This blog and I were highlighted in a University of Arizona press release on the Perseids. For those who found this site through the release, welcome and let’s hope the monsoon rain holds off for another two nights. Then let’s hope it comes back afterwards since we really need the rain.
Another nice night of meteors… This time I actually got up and watched from my backyard for 1.5 hours. With a limiting magnitude of +5.6 (that’s for the faintest visible stars and not for the meteors which were all brighter than about magnitude +4), I saw 26 meteors of which 14 were Perseids. My observing was cut short when a family of ~6 raccoons dropped by to eat some food I left out for one of my cats. For awhile I wasn’t sure what they were and was worried they were a pack of javelina. By the time the raccoons left the sky was brightening.
Based on my visual observations and those of others, the Perseids had a ZHR of ~20-25. For my moderately bright sky that worked out to a rate of ~9 per hour. Since I was also seeing ~8 non-Perseids per hour as well, the total rate was ~17 per hour. The number of Perseids should double over the next 2 nights and maybe even triple or quadruple.
Interestingly 6 of the Perseids were observed in a short 5 minute interval. That’s the thing about these showers, you can go tens of minutes with little activity and then ‘bam’ one after another for a short while.
The wide-field and small-field cameras detected 42 and 57 meteors, respectively. Note the strong difference in the number of non-shower meteors (called Sporadics) with 24 being seen by the smaller field but much more sensitive camera and only 3 picked up by the wide-field camera. Showers are dominated by larger particles because the smaller ones are preferentially removed from the shower trail by the solar radiation forces. These smaller particles end up in the Sporadic population. So it isn’t a surprise that the wide-field camera which only detected bright meteors, finds so few Sporadics.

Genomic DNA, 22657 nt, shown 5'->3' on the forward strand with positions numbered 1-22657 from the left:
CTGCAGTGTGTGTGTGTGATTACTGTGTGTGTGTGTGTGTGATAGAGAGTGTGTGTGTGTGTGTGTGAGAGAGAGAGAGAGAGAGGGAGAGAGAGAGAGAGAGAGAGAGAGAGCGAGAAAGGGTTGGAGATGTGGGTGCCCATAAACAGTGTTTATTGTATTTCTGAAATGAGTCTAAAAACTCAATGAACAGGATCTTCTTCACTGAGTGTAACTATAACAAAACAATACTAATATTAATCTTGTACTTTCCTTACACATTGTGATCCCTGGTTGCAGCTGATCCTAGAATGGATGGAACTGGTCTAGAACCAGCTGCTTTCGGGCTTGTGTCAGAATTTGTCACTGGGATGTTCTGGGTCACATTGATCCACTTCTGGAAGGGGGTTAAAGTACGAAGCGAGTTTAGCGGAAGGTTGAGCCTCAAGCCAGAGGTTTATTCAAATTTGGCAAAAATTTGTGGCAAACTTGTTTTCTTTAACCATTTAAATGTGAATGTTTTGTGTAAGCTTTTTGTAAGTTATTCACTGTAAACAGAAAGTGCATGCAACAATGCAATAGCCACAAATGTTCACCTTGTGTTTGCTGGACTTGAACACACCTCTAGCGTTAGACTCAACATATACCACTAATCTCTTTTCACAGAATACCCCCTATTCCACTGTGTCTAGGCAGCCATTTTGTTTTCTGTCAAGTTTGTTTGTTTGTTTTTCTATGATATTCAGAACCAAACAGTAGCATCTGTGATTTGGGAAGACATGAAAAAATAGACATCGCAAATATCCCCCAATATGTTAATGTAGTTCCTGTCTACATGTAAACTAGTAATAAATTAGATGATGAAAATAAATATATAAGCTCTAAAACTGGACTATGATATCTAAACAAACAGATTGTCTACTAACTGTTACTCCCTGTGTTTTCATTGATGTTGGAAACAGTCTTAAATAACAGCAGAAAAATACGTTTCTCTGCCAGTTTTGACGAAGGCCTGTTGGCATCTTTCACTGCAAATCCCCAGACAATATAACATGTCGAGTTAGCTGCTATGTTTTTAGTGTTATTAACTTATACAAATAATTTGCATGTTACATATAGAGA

Obs Date(UT) Time TOT SPO ANT CAP PER SDA BPE ERI KCG AUD SAL3 2010-08-11 08h 01m 57 24 3 1 25 1 2 1 0 0 ALLS 2010-08-11 09h 16m 42 3 0 0 27 2 9 1 0 0 VIST 2010-08-11 01h 32m 26 12 - - 14 - - (LM = +5.6) SAL3 - SALSA3 camera in Tucson (Carl Hergenrother) ALLS - Near all-sky camera in Tucson (Carl Hergenrother) VIST - Visual observations from Tucson (Carl Hergenrother) SDG - Camera in San Diego operated by Bob Lunsford Time - Total amount of time each camera looked for meteors TOT - Total number of meteors detected SPO - Sporadics (meteors not affiliated with any particular meteor shower) ANT - Antihelion CAP - Alpha Capricornids PER - Perseids SDA - Southern Delta Aquariids BPE - Beta Perseids ERI - Eta Eridanids KCG - Kappa Cygnids AUD - August Draconids
A blanket, some fruit, and a bottle of Pino spread on the Mall lawn at the University made for a wonderful viewing experience. Thank you… wonder what God and the skies will show me next ? 🙂
Just came in from stargazing for the last 2 hours [2-4am, Arizona time]. I’d heard there might be a few meteors showing up early with tomorrow night being the biggest shower, so I was pleasantly surprised to find there were so many “streakers” tonight that I lost count after awhile. Wonderful that the moon is up during the day so there is no competition–that’s always a huge help. Even when I wasn’t spotting meteors, the stars were gorgeous. Glad to have stumbled across an article about the Perseids or I might have missed it altogether, since I don’t always keep track of the yearly schedule. Will definitely be back outside tomorrow morning, and Saturday morning as well to catch any stragglers. Wonderful!
Comments are closed.